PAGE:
The timely transfer of information from process studies into climate and Earth system models is critical, and within the United States this has been facilitated through multiagency funding of the Climate Process Team (CPT) concept. The key aim of a CPT is to bridge gaps among field and remote sensing observation programs, process modelers, and global modelers by building new communities, in which those with observational expertise and data, those with highly detailed process models, and those building global models work together to address systematically the issues that most limit progress in improving global climate models. The CPT concept has been successful in supporting cross-institutional collaborations, an important concept because it is rare to find single institutions with sufficient expertise in all of these areas. They are also designed around “best practices” for process studies (Cronin et al., 2009), for example:
• modelers and observationalists should be integrated in the study from the planning stage onward;
• integrated and synthesized data sets should be generated from the process study observations to provide model-comparable data that can be used as benchmarks for assessing and validating models; and
• broad use of the data should be encouraged through open data policies, centralized access to all components of the experiment, and data archiving in a user-friendly format.
Recent examples of process studies that followed these tenets include the U.S. CLIVAR Variability of the American Monsoon Systems (VAMOS) Ocean-Cloud-AtmosphereLand Study Regional Experiment (VOCALS-REx), the Kuroshio Extension System Study, the CLIVAR Mode Water Dynamic Experiment, and the North American Monsoon Experiment. Web sites for each of these are given in Cronin et al. (2009).
The first round of pilot CPTs began in 2003 with National Science Foundation and National Oceanic and Atmospheric Administration (NOAA) funding, and they resulted in several significant achievements (U.S. CLIVAR Office, 2008). New ocean parameterizations were developed, for instance, for both mesoscale and submesoscale eddies in the upper ocean in one CPT, while another produced new parameterizations for
the shear-driven mixing in overflows, mixing in the frictional bottom layer, and representations of dense water transport through ocean straights and down slopes. These parameterizations were included in the ocean models at both the National Center for Atmospheric Research (NCAR) and the Geophysical Fluid Dynamics Laboratory (GFDL), and they would likely not have been developed without the CPT framework.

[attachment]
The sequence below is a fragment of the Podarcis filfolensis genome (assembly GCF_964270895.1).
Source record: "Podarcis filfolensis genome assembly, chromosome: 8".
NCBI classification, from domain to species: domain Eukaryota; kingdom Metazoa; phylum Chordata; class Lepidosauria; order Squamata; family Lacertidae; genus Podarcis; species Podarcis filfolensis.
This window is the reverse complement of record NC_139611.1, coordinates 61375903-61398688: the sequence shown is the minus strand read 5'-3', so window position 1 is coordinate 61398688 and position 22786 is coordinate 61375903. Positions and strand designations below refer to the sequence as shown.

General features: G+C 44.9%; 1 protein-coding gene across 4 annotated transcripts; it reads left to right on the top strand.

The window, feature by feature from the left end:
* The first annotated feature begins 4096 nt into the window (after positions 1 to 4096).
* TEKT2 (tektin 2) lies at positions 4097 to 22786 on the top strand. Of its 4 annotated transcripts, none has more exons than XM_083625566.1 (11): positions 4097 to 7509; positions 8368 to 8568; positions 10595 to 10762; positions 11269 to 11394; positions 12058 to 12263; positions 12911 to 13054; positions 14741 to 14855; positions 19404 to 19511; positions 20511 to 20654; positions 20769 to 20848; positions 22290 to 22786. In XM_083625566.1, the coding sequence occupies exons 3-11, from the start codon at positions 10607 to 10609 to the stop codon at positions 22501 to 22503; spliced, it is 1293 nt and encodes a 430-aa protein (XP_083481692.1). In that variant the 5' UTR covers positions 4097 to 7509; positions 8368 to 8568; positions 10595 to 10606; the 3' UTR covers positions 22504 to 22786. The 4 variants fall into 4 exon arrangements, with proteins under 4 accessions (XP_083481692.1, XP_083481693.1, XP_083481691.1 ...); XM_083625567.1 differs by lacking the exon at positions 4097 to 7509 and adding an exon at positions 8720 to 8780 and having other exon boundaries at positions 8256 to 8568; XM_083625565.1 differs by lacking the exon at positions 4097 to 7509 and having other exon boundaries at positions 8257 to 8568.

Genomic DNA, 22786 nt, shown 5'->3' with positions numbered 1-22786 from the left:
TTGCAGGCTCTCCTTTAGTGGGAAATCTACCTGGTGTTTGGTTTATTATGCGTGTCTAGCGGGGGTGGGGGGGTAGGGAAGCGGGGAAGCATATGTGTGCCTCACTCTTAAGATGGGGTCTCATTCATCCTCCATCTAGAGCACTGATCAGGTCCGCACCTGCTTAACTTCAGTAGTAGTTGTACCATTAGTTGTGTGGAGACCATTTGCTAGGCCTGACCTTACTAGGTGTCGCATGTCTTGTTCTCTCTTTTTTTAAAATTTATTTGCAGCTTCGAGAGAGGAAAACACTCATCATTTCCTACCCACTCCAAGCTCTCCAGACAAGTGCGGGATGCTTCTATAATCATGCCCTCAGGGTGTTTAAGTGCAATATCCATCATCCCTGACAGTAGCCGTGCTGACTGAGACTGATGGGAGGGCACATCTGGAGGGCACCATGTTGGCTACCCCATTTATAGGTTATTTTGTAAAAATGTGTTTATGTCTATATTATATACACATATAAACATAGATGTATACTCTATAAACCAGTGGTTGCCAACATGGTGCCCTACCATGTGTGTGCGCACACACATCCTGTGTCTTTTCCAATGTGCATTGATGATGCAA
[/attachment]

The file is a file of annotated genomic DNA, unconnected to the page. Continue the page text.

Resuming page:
The principal legacies of the CPTs to date are the improved global models, but they also initiated several new field experiments, trained early career scientists, and resulted in a large number of peer-reviewed publications, including several synthesis and review articles. Continued interaction between the team members from diverse fields is another lasting, but perhaps less tangible, legacy.
The major challenge identified by the pilot CPTs was the manpower resources available at the national modeling centers. The full implementation and testing of highly sophisticated parameterizations into coupled global models requires significant effort extending beyond those supported by the CPT funds, which can be a difficult task given competing demands such as Intergovernmental Panel on Climate Change (IPCC) assessments. Also, in the absence of newly funded field campaigns, full integration of observationalists can be a challenge.
Nevertheless, the CPT framework has proved effective, and a second CPT solicitation in late 2009 is currently funding several new efforts. For a CPT to lead to model improvements, several criteria need to be met (U.S. CLIVAR Office, 2008):
• Relevance: The process should be one that is currently poorly represented in climate models, but where improvement in representation could lead to better and more credible climate simulations.
• Readiness: The process should be one where recent theoretical developments, process modeling, and observations are readily transferable into climate models.
• Focus: The topic needs to be focused and well defined so as to lead to concrete results within the duration of the project.